BANGOR — Wyatt Bicycles founder Wyatt Hrudka, a Manitowoc, Wis., native, became sold on the La Crosse area while attending the University of Wisconsin-La Crosse.
And when it’s been time to grow his bicycle manufacturing business — which moved during the summer from La Crosse to Bangor — he has kept it in the area.
“I fell in love with the area, with all of the things you can do here from a silent sports perspective,” said Hrudka, who received a bachelor’s degree in business information systems from UW-L in 2013.
Hrudka, a lifelong bicycle enthusiast who will celebrate his 30th birthday in October, started Wyatt Bicycles in 2011 in a rented one-car garage in La Crosse when he was a junior at UW-L.
In 2012, he moved his bicycle manufacturing business to the Coulee Region Business Center, also known as the small business incubator, at 1100 Kane St. in La Crosse.
Wyatt Bicycles left the incubator July 1 and resumed production in early July in 2,500 square feet of space that Hrudka is leasing in the former Althoff Sales & Service farm equipment building at 1415 Commercial St. in downtown Bangor. He has an option to lease additional space in the 8,000-square-foot building.
Hrudka said he has about the same amount of space at the Bangor location as he had in the incubator building, but its design allows him to manufacture bicycles more efficiently.
Chad Wehrs, who owns Wehrs Machine and Racing Parts in Bangor, recently bought the Althoff building and is remodeling much of it into self-storage units. He hopes those will be available to renters by the end of this month.
Hrudka, who remains majority owner of the bicycle business, and Wehrs said that Wehrs has become a partner in Wyatt Bicycles. Wehrs Machine and Racing will take on a larger role in producing the bicycles.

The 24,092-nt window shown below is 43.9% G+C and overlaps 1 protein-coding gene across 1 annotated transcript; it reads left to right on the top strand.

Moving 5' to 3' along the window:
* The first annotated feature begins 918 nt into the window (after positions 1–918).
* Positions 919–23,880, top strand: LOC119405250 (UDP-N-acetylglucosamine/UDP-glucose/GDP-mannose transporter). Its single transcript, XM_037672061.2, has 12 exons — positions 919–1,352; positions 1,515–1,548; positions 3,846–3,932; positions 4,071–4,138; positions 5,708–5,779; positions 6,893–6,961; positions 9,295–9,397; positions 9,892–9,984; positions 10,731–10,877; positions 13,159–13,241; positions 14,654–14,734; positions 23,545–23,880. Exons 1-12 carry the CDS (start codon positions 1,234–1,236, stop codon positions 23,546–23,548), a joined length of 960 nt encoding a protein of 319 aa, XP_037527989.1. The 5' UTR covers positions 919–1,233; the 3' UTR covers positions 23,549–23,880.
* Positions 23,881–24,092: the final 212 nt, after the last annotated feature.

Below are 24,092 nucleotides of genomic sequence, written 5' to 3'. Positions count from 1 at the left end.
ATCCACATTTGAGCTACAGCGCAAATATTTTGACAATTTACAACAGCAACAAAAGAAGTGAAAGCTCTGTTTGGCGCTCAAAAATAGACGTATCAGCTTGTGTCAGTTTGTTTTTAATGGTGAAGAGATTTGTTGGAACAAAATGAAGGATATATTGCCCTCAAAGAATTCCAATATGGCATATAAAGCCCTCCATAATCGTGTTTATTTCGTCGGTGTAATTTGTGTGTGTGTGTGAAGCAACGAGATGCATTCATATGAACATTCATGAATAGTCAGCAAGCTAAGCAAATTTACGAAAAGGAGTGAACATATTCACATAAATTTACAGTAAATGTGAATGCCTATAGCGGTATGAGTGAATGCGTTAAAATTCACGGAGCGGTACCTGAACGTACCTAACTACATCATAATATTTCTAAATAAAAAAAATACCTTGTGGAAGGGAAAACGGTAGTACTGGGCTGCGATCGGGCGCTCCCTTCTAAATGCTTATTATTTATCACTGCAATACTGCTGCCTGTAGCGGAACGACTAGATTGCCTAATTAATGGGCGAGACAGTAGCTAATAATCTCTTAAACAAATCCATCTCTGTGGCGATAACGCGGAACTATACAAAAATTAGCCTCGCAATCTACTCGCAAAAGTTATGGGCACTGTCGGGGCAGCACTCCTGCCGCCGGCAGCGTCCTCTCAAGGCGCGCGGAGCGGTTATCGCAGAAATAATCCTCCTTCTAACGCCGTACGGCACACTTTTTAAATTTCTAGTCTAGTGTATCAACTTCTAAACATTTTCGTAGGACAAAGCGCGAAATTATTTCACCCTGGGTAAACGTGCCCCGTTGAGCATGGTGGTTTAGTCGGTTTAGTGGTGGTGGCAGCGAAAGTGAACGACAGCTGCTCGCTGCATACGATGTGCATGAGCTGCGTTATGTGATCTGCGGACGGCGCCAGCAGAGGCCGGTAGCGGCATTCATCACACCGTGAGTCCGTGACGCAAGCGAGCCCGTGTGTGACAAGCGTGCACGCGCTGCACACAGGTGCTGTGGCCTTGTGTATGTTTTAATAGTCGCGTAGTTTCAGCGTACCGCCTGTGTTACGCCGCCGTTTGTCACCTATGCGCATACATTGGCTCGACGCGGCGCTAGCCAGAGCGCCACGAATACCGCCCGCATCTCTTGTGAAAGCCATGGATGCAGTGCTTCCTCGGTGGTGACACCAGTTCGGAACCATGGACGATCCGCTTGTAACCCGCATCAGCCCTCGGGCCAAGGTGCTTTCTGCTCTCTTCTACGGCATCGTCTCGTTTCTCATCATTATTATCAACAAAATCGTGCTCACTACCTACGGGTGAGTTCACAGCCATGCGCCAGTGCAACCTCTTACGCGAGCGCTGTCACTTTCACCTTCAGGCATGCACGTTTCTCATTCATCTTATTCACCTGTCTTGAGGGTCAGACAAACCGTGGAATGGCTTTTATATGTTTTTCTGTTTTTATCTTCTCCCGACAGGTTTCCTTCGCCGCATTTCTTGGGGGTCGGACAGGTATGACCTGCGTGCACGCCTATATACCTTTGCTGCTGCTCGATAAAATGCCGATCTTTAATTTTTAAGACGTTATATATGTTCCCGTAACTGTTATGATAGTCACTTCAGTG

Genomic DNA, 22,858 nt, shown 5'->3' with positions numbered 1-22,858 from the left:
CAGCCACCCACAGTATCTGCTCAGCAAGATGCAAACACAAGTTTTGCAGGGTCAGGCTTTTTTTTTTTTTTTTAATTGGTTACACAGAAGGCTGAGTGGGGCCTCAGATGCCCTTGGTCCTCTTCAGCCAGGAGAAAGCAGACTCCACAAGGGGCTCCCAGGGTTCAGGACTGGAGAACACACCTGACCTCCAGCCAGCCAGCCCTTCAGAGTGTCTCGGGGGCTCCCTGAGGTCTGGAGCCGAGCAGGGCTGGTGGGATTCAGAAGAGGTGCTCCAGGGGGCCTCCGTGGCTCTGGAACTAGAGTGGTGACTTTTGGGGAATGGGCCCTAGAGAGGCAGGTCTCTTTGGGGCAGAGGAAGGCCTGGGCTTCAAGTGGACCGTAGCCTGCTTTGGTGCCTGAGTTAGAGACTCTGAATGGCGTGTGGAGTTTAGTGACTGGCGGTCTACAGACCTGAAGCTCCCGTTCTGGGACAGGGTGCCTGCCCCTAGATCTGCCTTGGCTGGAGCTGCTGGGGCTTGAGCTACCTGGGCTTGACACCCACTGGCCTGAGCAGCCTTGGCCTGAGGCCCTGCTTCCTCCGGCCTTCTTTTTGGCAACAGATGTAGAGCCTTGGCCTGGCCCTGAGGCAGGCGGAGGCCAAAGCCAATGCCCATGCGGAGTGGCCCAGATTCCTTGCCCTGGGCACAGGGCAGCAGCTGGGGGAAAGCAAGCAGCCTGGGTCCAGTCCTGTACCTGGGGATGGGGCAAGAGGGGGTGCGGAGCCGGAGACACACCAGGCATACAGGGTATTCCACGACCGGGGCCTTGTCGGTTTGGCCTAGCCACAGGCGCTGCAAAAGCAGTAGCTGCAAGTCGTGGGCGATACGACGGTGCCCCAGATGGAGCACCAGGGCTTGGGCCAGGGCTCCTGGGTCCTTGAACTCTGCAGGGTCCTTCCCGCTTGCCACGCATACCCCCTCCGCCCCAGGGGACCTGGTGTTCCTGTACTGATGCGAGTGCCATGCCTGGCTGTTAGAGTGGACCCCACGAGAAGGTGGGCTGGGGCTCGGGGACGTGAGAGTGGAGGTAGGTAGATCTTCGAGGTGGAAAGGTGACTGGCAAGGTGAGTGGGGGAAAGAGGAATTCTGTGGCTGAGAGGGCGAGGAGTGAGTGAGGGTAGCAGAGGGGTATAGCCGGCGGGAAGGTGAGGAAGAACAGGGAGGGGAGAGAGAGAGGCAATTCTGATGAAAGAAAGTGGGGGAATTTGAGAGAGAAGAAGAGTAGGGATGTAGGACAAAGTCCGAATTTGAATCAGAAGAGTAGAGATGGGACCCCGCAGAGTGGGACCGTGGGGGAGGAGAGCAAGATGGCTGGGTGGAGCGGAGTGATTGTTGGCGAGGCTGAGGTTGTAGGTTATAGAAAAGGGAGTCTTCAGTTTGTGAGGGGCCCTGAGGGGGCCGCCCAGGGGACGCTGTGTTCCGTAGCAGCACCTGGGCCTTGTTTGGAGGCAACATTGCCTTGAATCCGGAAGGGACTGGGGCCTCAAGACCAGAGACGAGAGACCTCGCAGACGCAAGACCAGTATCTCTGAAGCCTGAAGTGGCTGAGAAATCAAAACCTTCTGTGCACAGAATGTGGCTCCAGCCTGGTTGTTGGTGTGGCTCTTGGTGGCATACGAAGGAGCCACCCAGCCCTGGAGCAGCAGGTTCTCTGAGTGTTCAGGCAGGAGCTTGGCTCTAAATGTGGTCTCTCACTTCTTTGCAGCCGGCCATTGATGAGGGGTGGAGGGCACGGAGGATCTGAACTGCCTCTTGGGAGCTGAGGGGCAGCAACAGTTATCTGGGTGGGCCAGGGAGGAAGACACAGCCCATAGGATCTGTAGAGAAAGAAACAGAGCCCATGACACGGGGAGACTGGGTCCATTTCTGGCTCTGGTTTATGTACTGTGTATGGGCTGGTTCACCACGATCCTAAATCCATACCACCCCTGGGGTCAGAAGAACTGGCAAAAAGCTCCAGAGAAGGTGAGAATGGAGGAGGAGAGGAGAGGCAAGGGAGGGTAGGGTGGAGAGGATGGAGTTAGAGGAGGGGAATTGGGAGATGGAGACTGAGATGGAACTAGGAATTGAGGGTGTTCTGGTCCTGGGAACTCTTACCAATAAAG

Hrudka, who has one employee besides himself, said that with the move to Bangor and Wehrs’ involvement, he expects to hire a few more people by the end of the year, and to increase production.
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Hrudka sold a few hundred of his high-end aluminum bicycles last year. He sells directly to customers online and at the Wyatt Bicycles showroom, and said his bicycles also should be available through retailers in the next several months.
While the company has sold bicycles to customers in most of the nation’s 50 states, most sales have been to those who live in the Midwest.
Remodeling work for the new, larger showroom in the new Bangor location was completed recently. Besides bicycles, the showroom also has bicycling apparel and supplies for sale.
Moving the business to Bangor “was a strategy for long-term growth,” Hrudka said. “By being closer to Wehrs, we’re able to design and manufacture parts faster.” Jesse Bjorkman, who welds the aluminum frames for Wyatt Bicycles, also works at Wehrs Machine and Racing Parts.
Powder coating for Wyatt Bicycles is done by Left Coast Powder Coating in the incubator in La Crosse.
Wyatt Bicycles has been making two kinds of bicycles. Its fat bikes, which account for about 70 percent of the firm’s sales, typically come with tires that are 4.8 inches wide. But Hrudka said customers also have the option of requesting tires that are 5 inches wide.
Wyatt Bicycle also makes mountain bicycles, with tires that are 2.8 inches wide.
“The principal reasons that people buy a fat bicycle are to have fun, and to be able to ride year-round,” Hrudka said. Fat bicycles can easily operate on soft, unstable terrain, such as sand, mud and snow.
Hrudka said he plans to introduce a third kind of bicycle — a beach cruiser — later this year. “It’s a bike for all ages,” he said, and will come with tires that are 2 inches wide.
Wyatt Bicycles recently built a fleet of bicycles and bicycle racks for Kwik Trip, for employees to use in a bike-sharing program at that company’s support center in La Crosse. Hrudka said he has been talking to some other companies and municipalities that may start bike-sharing programs.
Hrudka, who lives in Onalaska, also owns Web By Wyatt, an internet web design business.